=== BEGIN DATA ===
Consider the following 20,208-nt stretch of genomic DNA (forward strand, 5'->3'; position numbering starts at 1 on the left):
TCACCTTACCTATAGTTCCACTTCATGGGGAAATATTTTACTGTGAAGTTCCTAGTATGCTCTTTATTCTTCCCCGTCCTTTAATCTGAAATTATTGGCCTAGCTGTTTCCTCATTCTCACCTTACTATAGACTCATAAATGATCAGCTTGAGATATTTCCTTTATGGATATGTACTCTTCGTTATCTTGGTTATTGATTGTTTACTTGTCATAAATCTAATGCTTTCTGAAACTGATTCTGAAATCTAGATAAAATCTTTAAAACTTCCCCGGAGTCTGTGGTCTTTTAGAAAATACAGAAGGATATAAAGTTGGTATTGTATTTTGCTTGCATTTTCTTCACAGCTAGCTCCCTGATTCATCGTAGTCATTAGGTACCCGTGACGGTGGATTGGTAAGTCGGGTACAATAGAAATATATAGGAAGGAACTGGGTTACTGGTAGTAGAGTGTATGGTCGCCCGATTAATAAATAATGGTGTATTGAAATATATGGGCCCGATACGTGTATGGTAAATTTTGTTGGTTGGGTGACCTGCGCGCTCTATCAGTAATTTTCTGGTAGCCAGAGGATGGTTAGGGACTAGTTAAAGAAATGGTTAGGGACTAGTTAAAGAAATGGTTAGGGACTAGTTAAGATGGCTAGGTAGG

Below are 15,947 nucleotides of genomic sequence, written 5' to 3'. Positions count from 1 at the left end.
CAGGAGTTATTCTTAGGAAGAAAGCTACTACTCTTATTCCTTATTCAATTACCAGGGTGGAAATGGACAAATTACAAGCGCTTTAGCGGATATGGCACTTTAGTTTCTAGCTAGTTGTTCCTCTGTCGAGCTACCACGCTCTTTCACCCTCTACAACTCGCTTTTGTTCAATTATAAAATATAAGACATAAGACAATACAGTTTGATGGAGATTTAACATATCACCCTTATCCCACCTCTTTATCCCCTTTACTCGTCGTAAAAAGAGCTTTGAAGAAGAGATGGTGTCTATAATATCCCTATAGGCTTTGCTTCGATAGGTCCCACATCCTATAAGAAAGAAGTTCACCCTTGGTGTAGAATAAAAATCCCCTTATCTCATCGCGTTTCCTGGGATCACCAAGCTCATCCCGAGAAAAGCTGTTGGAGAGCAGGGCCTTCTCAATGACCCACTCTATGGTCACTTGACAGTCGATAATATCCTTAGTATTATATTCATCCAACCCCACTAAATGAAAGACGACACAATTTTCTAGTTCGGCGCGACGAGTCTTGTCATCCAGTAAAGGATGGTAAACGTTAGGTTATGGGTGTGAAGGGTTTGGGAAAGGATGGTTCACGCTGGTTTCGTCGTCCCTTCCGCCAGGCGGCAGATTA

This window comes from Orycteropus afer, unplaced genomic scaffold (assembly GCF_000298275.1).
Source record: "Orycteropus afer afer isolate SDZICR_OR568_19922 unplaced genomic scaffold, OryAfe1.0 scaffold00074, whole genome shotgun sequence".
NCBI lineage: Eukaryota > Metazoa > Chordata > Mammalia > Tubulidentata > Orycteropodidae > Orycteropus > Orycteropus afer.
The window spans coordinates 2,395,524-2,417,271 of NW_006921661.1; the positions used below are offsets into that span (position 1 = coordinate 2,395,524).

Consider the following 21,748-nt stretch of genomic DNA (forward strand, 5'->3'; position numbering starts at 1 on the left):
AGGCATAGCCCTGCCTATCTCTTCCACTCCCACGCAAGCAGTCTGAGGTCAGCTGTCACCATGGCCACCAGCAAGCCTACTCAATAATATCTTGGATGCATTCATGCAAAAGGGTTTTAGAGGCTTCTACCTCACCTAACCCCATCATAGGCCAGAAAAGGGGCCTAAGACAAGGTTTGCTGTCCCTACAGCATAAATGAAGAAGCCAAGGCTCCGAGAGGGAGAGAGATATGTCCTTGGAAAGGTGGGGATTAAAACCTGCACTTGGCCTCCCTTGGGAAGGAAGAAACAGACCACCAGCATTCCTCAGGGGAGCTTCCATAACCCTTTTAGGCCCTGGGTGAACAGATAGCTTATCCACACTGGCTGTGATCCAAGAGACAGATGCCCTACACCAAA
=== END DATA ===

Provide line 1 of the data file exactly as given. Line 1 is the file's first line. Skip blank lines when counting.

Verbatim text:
Consider the following 20,208-nt stretch of genomic DNA (forward strand, 5'->3'; position numbering starts at 1 on the left):